Since 1999, the Route 66 Corridor Preservation Program has provided millions of dollars for the upkeep of the many iconic and historic stops along the main street of America. The program is set to expire in 2019 however, and that's something many local historians are not happy about.
Thanks to the Route 66 Corridor Preservation Program, historic hangouts like Nelson's Old Riverton Store have been able to preserve their architecture and history. Many sights along the 2400 mile highway, like the Boots Motel in Carthage, Missouri, can claim the same thing.
While some may argue that taxpayer dollars aimed at preserving American history should be spent on museums, local historian Scott Nelson argues a well maintained Route 66 provides thousands of miles of education.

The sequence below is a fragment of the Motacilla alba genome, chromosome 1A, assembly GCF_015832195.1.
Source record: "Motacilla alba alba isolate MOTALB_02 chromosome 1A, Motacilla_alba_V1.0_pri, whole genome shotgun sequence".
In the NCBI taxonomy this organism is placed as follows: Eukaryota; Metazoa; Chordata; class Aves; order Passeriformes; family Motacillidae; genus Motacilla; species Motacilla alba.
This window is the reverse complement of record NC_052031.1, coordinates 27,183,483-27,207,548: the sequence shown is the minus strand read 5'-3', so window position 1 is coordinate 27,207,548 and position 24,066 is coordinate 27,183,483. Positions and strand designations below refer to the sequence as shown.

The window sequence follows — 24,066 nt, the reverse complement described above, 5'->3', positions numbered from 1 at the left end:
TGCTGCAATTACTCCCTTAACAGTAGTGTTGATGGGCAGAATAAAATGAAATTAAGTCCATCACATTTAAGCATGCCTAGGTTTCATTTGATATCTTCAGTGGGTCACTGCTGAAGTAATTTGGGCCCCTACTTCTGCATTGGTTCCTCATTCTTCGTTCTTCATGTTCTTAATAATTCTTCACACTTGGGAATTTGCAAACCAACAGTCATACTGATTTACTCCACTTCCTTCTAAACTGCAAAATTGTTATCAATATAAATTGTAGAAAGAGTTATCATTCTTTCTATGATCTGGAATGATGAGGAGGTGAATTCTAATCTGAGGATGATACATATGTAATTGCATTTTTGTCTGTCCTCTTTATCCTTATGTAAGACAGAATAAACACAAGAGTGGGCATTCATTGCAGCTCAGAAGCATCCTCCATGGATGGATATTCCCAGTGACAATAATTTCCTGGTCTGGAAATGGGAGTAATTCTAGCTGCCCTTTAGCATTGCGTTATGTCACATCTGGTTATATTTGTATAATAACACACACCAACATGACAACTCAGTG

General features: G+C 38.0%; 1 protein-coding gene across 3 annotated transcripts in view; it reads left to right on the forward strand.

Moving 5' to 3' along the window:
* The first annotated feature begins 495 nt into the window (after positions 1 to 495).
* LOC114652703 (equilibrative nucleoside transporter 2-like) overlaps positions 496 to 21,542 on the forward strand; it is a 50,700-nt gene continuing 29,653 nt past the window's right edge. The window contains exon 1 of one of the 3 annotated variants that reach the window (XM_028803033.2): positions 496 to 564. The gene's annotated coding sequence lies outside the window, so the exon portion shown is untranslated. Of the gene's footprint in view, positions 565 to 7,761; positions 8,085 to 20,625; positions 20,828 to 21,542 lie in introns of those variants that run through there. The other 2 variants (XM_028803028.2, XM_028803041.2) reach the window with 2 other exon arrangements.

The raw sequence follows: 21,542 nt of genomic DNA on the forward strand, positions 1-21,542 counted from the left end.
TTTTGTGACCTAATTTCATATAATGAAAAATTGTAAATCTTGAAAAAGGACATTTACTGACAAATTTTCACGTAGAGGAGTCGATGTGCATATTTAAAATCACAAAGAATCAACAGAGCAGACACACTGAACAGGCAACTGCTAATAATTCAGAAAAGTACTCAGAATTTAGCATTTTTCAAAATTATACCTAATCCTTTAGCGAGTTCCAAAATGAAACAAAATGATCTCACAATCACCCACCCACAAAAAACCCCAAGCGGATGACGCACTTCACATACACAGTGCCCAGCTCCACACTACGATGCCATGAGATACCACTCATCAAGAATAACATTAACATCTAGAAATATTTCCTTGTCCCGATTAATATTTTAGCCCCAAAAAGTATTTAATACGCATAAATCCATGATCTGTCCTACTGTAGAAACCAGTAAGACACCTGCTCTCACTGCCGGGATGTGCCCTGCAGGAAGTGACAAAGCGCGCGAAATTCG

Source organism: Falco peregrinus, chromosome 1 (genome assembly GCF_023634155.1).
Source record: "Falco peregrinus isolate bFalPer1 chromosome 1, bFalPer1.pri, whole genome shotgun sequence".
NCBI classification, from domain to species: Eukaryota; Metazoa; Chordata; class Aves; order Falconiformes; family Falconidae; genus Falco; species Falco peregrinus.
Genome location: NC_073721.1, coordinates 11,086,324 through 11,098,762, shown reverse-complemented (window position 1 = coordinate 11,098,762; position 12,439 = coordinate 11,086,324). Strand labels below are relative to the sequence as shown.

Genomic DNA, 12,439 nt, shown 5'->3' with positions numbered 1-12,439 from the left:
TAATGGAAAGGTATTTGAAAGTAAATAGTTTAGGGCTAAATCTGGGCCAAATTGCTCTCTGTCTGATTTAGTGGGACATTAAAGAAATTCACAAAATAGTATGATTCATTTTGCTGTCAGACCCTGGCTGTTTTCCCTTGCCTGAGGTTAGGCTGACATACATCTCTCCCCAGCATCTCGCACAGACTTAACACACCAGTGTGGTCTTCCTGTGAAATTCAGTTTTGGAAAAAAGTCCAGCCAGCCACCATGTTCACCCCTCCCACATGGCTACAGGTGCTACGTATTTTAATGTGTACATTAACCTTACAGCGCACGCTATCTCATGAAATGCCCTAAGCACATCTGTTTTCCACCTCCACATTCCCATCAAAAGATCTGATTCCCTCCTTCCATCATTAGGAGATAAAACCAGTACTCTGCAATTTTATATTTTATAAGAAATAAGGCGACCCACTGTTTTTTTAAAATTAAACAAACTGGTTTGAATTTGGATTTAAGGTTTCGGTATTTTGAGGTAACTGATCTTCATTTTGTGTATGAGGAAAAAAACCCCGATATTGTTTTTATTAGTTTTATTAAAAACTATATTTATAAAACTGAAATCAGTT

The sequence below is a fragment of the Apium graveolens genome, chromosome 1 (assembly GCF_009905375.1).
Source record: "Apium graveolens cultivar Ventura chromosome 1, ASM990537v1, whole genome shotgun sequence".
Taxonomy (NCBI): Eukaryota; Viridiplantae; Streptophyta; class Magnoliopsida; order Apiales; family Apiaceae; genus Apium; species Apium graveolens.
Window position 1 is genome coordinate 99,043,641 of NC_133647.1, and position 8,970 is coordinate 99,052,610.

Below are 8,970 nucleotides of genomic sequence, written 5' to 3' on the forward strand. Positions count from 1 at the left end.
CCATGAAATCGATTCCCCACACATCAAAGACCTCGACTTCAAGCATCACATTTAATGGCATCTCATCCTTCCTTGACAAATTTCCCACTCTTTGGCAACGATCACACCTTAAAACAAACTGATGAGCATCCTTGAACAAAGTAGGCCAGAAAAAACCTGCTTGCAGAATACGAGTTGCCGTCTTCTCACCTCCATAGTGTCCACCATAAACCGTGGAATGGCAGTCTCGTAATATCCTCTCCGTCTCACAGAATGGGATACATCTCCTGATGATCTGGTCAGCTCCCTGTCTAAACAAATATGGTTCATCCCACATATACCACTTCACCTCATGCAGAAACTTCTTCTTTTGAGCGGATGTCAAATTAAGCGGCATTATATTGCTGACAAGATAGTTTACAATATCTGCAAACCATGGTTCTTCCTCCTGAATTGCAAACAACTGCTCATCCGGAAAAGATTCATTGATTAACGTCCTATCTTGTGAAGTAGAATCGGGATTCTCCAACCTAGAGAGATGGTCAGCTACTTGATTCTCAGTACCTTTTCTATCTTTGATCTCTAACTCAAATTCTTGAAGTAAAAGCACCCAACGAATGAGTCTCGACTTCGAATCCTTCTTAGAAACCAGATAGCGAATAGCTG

"Route 66, if you maintain it, people will come. And that's part of keeping things on route 66 that have been here for so many years, that folks come to see," said Nelson. Others in favor of extending the Route 66 Corridor Preservation Program argue it does more than just preserve history. They say it helps preserve an American way of life.
"Tourism means dollars. Whether we want to say we're in it for the history or not, when you create a tourist area, you create dollars for that community," said Mary Billington, museum director of the Baxter Springs Heritage Center and Museum.
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